Cigarette smuggling in Brazil reaches record level in 2017


Brazil has become the largest global market for illegal cigarettes. In 2017, 48% of the brands sold in the country were illegal, with the vast majority smuggled from Paraguay. To get an idea of ​​the size of the problem, today the most sold cigarette brand in Brazil is Eight, manufactured by Tabacalera del Este, a company owned by Paraguayan President Horacio Cartes.

This trade brings huge losses to Brazil. The cigarette sector has one of the highest tax burdens in the country, which, since 2011, means that around R $ 23 billion of taxes in taxes were no longer collected, an amount that could have been reverted to the benefit of the Brazilian population.

But cigarette smuggling does not only bring financial losses to the country. This trade is now controlled by criminal factions such as the First Command of the Capital and the Red Command, and the profits from the activity also serve to encourage the trafficking of drugs, arms and ammunition in the country. Fighting to reduce smuggling is essential to combat the increase in urban violence across Brazil.

In addition to crime and tax evasion, smuggling also contributes to the increase in unemployment, has a negative impact on the competitiveness of companies and harms the health of consumers.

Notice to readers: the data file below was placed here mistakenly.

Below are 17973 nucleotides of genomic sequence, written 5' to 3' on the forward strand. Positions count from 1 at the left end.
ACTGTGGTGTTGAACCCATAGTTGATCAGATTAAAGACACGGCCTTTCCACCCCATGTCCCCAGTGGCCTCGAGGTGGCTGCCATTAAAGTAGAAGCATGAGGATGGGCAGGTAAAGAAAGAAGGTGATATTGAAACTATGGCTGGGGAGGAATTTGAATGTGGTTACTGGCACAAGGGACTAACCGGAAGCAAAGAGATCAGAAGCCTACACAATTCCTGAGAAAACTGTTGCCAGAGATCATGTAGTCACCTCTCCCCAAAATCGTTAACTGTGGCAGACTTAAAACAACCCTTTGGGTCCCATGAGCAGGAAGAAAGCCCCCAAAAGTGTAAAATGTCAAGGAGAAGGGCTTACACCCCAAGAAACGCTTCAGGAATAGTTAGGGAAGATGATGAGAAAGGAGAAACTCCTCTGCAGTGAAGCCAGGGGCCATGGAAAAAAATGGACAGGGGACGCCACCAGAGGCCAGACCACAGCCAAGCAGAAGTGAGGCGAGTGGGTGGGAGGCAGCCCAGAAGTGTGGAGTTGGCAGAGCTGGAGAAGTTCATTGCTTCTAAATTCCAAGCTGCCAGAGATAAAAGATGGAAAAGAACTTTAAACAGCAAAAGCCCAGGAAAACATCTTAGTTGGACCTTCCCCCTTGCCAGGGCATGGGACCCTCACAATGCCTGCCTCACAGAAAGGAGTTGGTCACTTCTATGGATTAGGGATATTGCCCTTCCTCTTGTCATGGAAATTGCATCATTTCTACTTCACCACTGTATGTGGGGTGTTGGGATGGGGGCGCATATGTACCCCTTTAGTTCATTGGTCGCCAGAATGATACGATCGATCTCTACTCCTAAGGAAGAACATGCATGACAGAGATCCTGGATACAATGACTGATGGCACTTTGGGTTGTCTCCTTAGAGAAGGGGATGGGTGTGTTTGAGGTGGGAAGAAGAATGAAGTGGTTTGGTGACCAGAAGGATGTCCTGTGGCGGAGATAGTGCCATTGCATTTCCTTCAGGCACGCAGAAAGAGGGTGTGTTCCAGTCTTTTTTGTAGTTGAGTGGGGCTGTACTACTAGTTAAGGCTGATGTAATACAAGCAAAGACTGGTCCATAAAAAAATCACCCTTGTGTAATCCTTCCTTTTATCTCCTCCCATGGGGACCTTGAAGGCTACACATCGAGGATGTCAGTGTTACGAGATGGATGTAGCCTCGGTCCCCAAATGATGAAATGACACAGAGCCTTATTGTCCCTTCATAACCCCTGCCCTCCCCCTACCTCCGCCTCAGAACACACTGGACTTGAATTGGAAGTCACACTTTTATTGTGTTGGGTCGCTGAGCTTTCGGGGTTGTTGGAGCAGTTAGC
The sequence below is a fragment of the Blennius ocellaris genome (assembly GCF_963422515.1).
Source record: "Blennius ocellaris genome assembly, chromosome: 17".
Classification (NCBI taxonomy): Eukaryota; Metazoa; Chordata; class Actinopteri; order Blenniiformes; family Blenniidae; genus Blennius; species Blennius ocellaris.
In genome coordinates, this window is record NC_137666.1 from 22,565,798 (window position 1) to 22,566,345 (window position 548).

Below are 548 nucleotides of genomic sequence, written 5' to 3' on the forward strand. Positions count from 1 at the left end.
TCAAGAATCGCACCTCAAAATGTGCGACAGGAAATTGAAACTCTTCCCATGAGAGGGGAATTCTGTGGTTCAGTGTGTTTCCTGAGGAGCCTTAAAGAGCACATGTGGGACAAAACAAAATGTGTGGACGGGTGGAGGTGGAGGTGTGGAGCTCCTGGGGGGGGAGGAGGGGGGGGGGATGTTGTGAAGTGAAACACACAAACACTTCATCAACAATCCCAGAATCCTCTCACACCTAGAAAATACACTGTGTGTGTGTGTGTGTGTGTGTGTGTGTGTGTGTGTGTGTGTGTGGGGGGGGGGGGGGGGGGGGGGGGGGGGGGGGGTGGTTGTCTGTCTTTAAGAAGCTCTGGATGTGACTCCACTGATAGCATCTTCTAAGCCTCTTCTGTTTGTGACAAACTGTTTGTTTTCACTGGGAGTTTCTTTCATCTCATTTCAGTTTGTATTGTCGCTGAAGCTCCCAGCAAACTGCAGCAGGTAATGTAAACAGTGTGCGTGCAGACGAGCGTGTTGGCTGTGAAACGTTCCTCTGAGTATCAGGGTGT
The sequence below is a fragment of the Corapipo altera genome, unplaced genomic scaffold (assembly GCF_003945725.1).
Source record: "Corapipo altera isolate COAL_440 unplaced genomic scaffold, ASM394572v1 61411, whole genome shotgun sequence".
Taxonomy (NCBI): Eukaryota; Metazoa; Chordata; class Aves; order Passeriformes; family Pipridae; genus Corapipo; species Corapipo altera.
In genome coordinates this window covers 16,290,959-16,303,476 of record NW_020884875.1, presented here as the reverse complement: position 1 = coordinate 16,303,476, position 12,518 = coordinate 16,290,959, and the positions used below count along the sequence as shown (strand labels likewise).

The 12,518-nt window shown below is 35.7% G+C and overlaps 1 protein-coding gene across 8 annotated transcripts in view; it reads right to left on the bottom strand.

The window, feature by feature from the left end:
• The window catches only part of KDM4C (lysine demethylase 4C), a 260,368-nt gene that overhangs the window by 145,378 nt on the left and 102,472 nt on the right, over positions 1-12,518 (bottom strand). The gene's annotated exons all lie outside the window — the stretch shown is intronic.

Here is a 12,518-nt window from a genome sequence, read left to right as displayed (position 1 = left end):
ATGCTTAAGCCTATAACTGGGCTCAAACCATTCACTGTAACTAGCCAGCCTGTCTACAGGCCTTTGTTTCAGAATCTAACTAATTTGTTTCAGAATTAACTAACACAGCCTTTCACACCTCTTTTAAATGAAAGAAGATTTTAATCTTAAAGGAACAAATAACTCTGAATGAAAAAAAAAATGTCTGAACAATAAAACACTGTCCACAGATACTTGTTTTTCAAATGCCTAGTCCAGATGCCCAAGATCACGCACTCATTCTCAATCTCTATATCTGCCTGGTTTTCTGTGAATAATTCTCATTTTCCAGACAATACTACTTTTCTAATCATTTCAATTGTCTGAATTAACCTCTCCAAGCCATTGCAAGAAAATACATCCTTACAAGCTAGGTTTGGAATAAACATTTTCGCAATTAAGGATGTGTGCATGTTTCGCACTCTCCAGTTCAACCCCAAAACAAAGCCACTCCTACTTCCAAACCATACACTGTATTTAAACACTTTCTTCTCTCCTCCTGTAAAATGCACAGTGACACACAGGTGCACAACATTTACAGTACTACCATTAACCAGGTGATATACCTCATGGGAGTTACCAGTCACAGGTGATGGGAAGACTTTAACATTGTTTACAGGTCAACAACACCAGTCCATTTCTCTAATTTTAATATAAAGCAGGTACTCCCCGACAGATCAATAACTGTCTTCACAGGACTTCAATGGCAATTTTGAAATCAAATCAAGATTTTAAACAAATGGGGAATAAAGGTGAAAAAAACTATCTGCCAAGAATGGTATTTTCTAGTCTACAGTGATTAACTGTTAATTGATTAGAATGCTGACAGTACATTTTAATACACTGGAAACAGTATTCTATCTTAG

According to a study by the State University of Ponta Grossa, Paraguayan cigarettes have high concentrations of heavy metals, with values ​​up to 11 times higher than those found in cigarettes legally manufactured in Brazil. In addition, the study also found traces of rat hair, cockroach paws and mite colonies in Paraguayan cigarettes seized by authorities.

Several factors contributed to the explosion in cigarette smuggling. Initially, it is necessary to point out the porosity of borders. Brazil has about 3 agents to inspect not only the nearly 17 kilometers of borders, but also ports and airports across the country. Thus, it is practically impossible to prevent the entry of these products in Brazil.

But perhaps the main factor in stimulating cigarette smuggling is the high tax burden. Taxes in the sector represent up to 80% of the value of a pack of cigarettes, while in Paraguay, taxes paid by cigarette manufacturers are only 16%. This tax disparity is a huge stimulus for this illegal trade, and they guarantee profit margins of more than 150% in some cases.

This also undermines the National Tobacco Control Policy, as about half of the cigarette market does not meet the measures stipulated by law such as the minimum price policy and the adoption of warning messages and images about the risks in consumption.

For the president of the  (ETCO) and the National Forum Against Piracy and Illegality (FNCP), Edson Vismona, a country that wants to be big cannot live with this stain anymore. "It is no longer possible to accept that the best-selling cigarette in Brazil is smuggled from Paraguay," he says. “It is necessary to promote the union of forces between the government and organized civil society to find solutions to this problem” believes Vismona.